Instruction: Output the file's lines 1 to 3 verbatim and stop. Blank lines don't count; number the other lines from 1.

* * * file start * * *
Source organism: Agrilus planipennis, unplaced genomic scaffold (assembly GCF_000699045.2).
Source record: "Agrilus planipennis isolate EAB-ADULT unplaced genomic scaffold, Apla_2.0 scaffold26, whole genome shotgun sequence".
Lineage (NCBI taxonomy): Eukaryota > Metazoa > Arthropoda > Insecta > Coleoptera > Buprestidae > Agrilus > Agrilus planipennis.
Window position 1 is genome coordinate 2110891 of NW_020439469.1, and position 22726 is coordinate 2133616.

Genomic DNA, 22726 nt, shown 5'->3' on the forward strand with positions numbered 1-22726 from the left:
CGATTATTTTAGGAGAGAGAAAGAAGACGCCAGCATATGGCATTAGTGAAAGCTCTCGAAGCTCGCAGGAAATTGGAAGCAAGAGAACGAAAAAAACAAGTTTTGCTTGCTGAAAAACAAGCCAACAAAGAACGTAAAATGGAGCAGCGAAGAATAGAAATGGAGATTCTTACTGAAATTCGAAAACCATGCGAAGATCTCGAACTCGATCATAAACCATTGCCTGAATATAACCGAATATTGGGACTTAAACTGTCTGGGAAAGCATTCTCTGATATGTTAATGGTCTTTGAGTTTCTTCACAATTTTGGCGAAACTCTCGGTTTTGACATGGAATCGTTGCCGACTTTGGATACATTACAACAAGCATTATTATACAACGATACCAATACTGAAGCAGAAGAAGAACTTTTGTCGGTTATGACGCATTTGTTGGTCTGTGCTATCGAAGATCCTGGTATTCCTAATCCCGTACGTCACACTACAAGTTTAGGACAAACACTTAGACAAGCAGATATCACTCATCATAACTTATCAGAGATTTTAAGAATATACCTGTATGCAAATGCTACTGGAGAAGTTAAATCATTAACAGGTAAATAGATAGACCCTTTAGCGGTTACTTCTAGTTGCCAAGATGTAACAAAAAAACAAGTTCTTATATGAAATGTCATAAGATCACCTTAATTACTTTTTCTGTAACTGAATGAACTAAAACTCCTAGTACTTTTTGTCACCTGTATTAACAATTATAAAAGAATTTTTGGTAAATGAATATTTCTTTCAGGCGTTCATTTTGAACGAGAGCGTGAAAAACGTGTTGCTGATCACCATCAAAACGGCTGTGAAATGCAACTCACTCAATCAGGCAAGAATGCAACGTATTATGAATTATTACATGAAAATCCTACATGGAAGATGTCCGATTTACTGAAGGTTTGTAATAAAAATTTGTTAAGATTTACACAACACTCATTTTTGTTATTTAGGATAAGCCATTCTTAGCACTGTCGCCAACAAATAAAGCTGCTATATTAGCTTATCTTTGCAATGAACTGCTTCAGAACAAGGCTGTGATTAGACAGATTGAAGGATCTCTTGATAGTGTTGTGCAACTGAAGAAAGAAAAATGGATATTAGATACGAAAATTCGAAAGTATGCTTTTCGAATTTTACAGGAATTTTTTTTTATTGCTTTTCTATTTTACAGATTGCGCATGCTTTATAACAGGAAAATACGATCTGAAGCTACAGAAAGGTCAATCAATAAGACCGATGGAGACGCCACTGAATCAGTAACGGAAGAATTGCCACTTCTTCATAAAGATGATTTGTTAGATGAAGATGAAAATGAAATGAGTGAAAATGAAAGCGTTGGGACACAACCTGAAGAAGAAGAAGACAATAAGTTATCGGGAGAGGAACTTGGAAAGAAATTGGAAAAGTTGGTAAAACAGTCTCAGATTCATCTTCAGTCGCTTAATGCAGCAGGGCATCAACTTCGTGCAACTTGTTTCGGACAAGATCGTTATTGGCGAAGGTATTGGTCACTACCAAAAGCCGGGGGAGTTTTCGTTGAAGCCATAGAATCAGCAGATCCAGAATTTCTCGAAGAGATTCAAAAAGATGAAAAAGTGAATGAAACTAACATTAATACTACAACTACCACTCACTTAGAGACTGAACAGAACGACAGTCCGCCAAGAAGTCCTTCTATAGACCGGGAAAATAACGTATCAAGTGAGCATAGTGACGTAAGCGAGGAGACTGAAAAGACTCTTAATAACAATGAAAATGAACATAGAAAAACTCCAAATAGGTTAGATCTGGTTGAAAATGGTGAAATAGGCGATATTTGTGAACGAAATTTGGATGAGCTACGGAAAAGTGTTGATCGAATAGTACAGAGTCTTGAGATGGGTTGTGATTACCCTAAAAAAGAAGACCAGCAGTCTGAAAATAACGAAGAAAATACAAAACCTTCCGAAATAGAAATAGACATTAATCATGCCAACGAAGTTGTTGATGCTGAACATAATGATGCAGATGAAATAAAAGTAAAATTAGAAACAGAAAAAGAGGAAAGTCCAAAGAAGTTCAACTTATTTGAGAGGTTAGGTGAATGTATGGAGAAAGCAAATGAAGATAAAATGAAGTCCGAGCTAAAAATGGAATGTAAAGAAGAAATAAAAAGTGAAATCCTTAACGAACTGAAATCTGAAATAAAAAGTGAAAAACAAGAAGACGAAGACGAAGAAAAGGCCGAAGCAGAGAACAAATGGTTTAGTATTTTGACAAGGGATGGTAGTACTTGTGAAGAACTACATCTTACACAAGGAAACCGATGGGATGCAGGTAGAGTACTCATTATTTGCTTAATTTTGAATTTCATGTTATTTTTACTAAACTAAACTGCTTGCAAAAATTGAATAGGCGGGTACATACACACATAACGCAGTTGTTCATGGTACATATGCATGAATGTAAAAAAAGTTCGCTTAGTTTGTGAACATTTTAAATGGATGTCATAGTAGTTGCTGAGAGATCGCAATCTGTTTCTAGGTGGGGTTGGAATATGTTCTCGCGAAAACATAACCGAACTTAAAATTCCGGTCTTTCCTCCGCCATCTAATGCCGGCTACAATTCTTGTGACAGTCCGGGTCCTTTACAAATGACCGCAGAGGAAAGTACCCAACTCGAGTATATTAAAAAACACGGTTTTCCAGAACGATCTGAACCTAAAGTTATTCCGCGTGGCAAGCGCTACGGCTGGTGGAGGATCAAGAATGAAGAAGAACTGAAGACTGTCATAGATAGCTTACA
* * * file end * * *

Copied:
Source organism: Agrilus planipennis, unplaced genomic scaffold (assembly GCF_000699045.2).
Source record: "Agrilus planipennis isolate EAB-ADULT unplaced genomic scaffold, Apla_2.0 scaffold26, whole genome shotgun sequence".
Lineage (NCBI taxonomy): Eukaryota > Metazoa > Arthropoda > Insecta > Coleoptera > Buprestidae > Agrilus > Agrilus planipennis.